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Chelsea Shackled by Mourinho's Team Selection in Draw Against Manchester United

MANCHESTER, ENGLAND - AUGUST 26:  Oscar of Chelsea is challenged by Nemanja Vidic of Manchester United  during the Barclays Premier League match between Manchester United and Chelsea at Old Trafford on August 26, 2013 in Manchester, England.  (Photo by Alex Livesey/Getty Images)
Alex Livesey/Getty Images
Garry HayesFeatured ColumnistAugust 26, 2013

In the prematch buildup to Monday's clash with Manchester United, Jose Mourinho explained on air to Sky Sports that his approach to include four attacking midfielders at the expense of a recognized striker was aimed at Chelsea causing the opposition a "few problems."

But was that actually his plan? If so, it backfired spectacularly, with Mourinho's team selection causing more issues for his own side than David Moyes'.

It was a shame, too, as there was an air of United being there for the taking at Old Trafford, with the Blues in the perfect position to lay down a marker for the season.

Whereas Chelsea's visit to Old Trafford should have confirmed the notion of there being a changing of the Premier League guard this term, it did nothing more than reinstate the status quo instead. The Blues were disjointed, lacking penetration with their eight touches of the ball in United's box acknowledgement of their limp threat.

On the face of it, Mourinho's selection seemed a bold move and Chelsea's lineup looked promising—one geared toward putting the home side on the back foot. But as the first half wore on, Mourinho's intention soon became clear. Chelsea weren't at Old Trafford to win, they were doing everything possible to avoid defeat.

Andre Schurrle was the man tasked with leading the line in place of the benched Fernando Torres, with Chelsea's midfield looking to utilize his pace in behind the back four. Rather than the young German being fed teasing through balls from the likes of Eden Hazard and Oscar in behind him, however, he was forced to chase lost causes with the Blues hoofing long balls his way from deep.

It was frustrating to watch and must have been equally frustrating for the player, making for a relatively easy night at the office for Rio Ferdinand and Nemanja Vidic.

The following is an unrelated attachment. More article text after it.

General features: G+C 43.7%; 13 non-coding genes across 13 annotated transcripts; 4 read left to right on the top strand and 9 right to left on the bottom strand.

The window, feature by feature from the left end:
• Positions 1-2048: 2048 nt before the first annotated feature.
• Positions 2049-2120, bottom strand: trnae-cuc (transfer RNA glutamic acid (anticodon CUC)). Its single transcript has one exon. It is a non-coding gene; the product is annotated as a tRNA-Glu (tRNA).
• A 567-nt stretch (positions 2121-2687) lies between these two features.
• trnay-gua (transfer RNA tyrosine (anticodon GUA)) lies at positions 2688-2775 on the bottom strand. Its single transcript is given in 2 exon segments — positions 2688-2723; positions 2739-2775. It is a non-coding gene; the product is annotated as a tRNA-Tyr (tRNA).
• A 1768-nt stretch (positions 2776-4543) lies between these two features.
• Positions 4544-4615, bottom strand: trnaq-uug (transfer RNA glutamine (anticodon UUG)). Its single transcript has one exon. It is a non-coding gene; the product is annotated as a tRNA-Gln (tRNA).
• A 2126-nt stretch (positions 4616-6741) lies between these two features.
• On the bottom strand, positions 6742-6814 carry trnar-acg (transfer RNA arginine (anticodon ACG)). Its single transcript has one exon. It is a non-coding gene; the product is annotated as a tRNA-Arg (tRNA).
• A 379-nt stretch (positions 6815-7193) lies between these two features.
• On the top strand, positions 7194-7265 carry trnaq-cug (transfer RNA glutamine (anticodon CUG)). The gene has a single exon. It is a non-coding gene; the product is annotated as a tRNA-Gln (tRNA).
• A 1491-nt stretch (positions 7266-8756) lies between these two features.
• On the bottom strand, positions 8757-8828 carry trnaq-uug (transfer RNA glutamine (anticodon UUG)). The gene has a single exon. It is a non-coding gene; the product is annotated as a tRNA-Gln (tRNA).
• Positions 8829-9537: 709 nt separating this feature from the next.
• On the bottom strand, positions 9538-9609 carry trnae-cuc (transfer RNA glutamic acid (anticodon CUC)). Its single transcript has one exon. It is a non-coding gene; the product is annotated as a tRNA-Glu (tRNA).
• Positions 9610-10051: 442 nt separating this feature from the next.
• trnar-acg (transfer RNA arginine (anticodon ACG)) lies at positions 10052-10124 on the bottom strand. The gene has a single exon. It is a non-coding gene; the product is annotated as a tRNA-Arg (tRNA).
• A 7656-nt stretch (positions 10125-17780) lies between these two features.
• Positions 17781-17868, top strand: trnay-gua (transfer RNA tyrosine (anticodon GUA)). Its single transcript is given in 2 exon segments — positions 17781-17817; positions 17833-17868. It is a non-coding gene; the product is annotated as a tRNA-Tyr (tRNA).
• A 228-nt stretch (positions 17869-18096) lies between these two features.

Mourinho's Chelsea had the look of a team unwilling to risk being exposed, but to win football matches, it comes with the territory.

In its simplest form, that's perhaps a touch naive, although given the talent at their disposal, Chelsea should be confident enough to attack teams and exploit their weaknesses rather than worrying too much over their own. Against United, it was all a little too cautious.

The sight of John Mikel Obi appearing from the bench, replacing Schurrle, outlined this much. Sure, the substitution came with three minutes remaining on the clock, but it was a confirmation of Chelsea's entire approach to this match. They were seeing it out, as they had from the first whistle.

Whereas Moyes had introduced Ashley Young and Ryan Giggs into the fray, attempting to inject a little more zip into his team after the interval, two of Mourinho's three subs were defensive with Torres and Cesar Azpilicueta the others appearing from the bench.

Is this a sign that Mourinho is still pulling this new-look Chelsea together, that he isn't totally at ease with the players at his disposal and the system he wants in place? Probably, yet it shouldn't excuse the fact Chelsea had an opportunity to build on their early-season momentum and cause a little panic at Old Trafford.

Mourinho allowed that opportunity to pass him by, and while he may be happier with a point than his counterpart Moyes is right now, he may live to regret it in the long term.

Garry Hayes is Bleacher Report's lead Chelsea correspondent and will be following the club from a London base throughout the 2013-14 season. Follow him on Twitter here @garryhayes.

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